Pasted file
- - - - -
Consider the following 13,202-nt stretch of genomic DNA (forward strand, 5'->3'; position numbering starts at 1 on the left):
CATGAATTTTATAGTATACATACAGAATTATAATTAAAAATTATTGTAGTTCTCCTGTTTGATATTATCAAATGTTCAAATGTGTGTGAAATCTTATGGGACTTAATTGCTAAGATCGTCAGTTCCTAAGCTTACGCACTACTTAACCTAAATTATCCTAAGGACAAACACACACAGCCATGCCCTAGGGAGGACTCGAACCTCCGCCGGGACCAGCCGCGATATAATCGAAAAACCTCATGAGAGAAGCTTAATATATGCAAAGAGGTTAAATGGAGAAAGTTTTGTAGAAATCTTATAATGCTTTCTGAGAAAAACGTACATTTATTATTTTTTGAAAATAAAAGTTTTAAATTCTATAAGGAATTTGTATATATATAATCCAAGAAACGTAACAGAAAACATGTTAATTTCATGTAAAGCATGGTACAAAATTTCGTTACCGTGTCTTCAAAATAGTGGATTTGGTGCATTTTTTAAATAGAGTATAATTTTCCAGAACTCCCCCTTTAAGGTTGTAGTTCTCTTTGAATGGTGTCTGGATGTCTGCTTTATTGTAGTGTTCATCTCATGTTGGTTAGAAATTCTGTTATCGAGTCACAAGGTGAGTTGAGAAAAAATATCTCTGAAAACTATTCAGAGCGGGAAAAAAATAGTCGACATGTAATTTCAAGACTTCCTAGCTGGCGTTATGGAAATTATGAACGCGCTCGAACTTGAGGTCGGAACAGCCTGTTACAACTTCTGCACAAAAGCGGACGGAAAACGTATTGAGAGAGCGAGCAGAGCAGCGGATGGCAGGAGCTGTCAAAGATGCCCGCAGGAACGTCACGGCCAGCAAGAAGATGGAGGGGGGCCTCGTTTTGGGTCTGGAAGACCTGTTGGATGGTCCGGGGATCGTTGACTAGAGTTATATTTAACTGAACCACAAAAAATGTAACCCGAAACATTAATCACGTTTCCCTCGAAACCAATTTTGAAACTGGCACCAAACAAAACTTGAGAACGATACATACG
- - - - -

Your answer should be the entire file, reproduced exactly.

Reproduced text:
Consider the following 13,202-nt stretch of genomic DNA (forward strand, 5'->3'; position numbering starts at 1 on the left):
CATGAATTTTATAGTATACATACAGAATTATAATTAAAAATTATTGTAGTTCTCCTGTTTGATATTATCAAATGTTCAAATGTGTGTGAAATCTTATGGGACTTAATTGCTAAGATCGTCAGTTCCTAAGCTTACGCACTACTTAACCTAAATTATCCTAAGGACAAACACACACAGCCATGCCCTAGGGAGGACTCGAACCTCCGCCGGGACCAGCCGCGATATAATCGAAAAACCTCATGAGAGAAGCTTAATATATGCAAAGAGGTTAAATGGAGAAAGTTTTGTAGAAATCTTATAATGCTTTCTGAGAAAAACGTACATTTATTATTTTTTGAAAATAAAAGTTTTAAATTCTATAAGGAATTTGTATATATATAATCCAAGAAACGTAACAGAAAACATGTTAATTTCATGTAAAGCATGGTACAAAATTTCGTTACCGTGTCTTCAAAATAGTGGATTTGGTGCATTTTTTAAATAGAGTATAATTTTCCAGAACTCCCCCTTTAAGGTTGTAGTTCTCTTTGAATGGTGTCTGGATGTCTGCTTTATTGTAGTGTTCATCTCATGTTGGTTAGAAATTCTGTTATCGAGTCACAAGGTGAGTTGAGAAAAAATATCTCTGAAAACTATTCAGAGCGGGAAAAAAATAGTCGACATGTAATTTCAAGACTTCCTAGCTGGCGTTATGGAAATTATGAACGCGCTCGAACTTGAGGTCGGAACAGCCTGTTACAACTTCTGCACAAAAGCGGACGGAAAACGTATTGAGAGAGCGAGCAGAGCAGCGGATGGCAGGAGCTGTCAAAGATGCCCGCAGGAACGTCACGGCCAGCAAGAAGATGGAGGGGGGCCTCGTTTTGGGTCTGGAAGACCTGTTGGATGGTCCGGGGATCGTTGACTAGAGTTATATTTAACTGAACCACAAAAAATGTAACCCGAAACATTAATCACGTTTCCCTCGAAACCAATTTTGAAACTGGCACCAAACAAAACTTGAGAACGATACATACG